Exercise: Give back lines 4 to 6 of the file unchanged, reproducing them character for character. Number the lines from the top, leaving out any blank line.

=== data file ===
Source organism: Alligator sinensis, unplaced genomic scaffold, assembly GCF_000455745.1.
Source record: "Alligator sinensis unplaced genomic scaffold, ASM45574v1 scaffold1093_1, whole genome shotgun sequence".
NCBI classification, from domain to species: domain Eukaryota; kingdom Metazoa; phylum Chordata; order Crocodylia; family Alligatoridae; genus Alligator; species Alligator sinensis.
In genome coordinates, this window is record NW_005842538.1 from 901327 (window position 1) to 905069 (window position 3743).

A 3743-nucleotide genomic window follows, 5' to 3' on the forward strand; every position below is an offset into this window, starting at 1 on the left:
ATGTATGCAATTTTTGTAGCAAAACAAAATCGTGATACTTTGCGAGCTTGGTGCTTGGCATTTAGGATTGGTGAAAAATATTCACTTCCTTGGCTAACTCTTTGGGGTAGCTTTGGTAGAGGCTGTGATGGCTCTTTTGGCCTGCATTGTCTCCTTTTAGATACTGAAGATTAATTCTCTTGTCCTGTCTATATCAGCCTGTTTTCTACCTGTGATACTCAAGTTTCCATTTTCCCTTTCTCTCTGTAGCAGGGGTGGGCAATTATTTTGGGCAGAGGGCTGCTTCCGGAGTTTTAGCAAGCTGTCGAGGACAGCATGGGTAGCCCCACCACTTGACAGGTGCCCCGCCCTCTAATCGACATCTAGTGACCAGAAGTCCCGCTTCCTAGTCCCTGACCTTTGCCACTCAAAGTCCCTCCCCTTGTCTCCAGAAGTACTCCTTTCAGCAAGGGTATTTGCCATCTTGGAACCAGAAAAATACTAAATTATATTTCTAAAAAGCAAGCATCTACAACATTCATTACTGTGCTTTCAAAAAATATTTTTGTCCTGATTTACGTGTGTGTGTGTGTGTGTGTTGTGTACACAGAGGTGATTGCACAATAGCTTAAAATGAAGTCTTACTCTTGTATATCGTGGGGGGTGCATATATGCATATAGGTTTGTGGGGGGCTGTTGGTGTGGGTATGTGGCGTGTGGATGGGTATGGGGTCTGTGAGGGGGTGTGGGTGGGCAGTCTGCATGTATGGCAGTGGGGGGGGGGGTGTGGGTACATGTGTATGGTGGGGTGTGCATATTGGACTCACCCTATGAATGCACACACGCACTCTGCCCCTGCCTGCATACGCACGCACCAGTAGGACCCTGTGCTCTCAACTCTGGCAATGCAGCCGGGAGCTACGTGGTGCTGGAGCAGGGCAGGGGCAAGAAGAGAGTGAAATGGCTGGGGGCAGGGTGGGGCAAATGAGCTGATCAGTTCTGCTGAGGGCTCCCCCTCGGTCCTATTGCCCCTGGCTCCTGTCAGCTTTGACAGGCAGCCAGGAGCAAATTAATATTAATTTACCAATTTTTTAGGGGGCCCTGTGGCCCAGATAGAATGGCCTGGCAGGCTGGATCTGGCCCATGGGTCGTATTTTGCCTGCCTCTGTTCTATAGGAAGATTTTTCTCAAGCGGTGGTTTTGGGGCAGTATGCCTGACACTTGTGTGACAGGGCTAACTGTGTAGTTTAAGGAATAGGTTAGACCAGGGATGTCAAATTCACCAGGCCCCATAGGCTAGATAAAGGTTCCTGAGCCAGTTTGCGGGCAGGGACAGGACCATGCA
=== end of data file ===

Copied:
In genome coordinates, this window is record NW_005842538.1 from 901327 (window position 1) to 905069 (window position 3743).

A 3743-nucleotide genomic window follows, 5' to 3' on the forward strand; every position below is an offset into this window, starting at 1 on the left:
ATGTATGCAATTTTTGTAGCAAAACAAAATCGTGATACTTTGCGAGCTTGGTGCTTGGCATTTAGGATTGGTGAAAAATATTCACTTCCTTGGCTAACTCTTTGGGGTAGCTTTGGTAGAGGCTGTGATGGCTCTTTTGGCCTGCATTGTCTCCTTTTAGATACTGAAGATTAATTCTCTTGTCCTGTCTATATCAGCCTGTTTTCTACCTGTGATACTCAAGTTTCCATTTTCCCTTTCTCTCTGTAGCAGGGGTGGGCAATTATTTTGGGCAGAGGGCTGCTTCCGGAGTTTTAGCAAGCTGTCGAGGACAGCATGGGTAGCCCCACCACTTGACAGGTGCCCCGCCCTCTAATCGACATCTAGTGACCAGAAGTCCCGCTTCCTAGTCCCTGACCTTTGCCACTCAAAGTCCCTCCCCTTGTCTCCAGAAGTACTCCTTTCAGCAAGGGTATTTGCCATCTTGGAACCAGAAAAATACTAAATTATATTTCTAAAAAGCAAGCATCTACAACATTCATTACTGTGCTTTCAAAAAATATTTTTGTCCTGATTTACGTGTGTGTGTGTGTGTGTGTTGTGTACACAGAGGTGATTGCACAATAGCTTAAAATGAAGTCTTACTCTTGTATATCGTGGGGGGTGCATATATGCATATAGGTTTGTGGGGGGCTGTTGGTGTGGGTATGTGGCGTGTGGATGGGTATGGGGTCTGTGAGGGGGTGTGGGTGGGCAGTCTGCATGTATGGCAGTGGGGGGGGGGGTGTGGGTACATGTGTATGGTGGGGTGTGCATATTGGACTCACCCTATGAATGCACACACGCACTCTGCCCCTGCCTGCATACGCACGCACCAGTAGGACCCTGTGCTCTCAACTCTGGCAATGCAGCCGGGAGCTACGTGGTGCTGGAGCAGGGCAGGGGCAAGAAGAGAGTGAAATGGCTGGGGGCAGGGTGGGGCAAATGAGCTGATCAGTTCTGCTGAGGGCTCCCCCTCGGTCCTATTGCCCCTGGCTCCTGTCAGCTTTGACAGGCAGCCAGGAGCAAATTAATATTAATTTACCAATTTTTTAGGGGGCCCTGTGGCCCAGATAGAATGGCCTGGCAGGCTGGATCTGGCCCATGGGTCGTATTTTGCCTGCCTCTGTTCTATAGGAAGATTTTTCTCAAGCGGTGGTTTTGGGGCAGTATGCCTGACACTTGTGTGACAGGGCTAACTGTGTAGTTTAAGGAATAGGTTAGACCAGGGATGTCAAATTCACCAGGCCCCATAGGCTAGATAAAGGTTCCTGAGCCAGTTTGCGGGCAGGGACAGGACCATGCA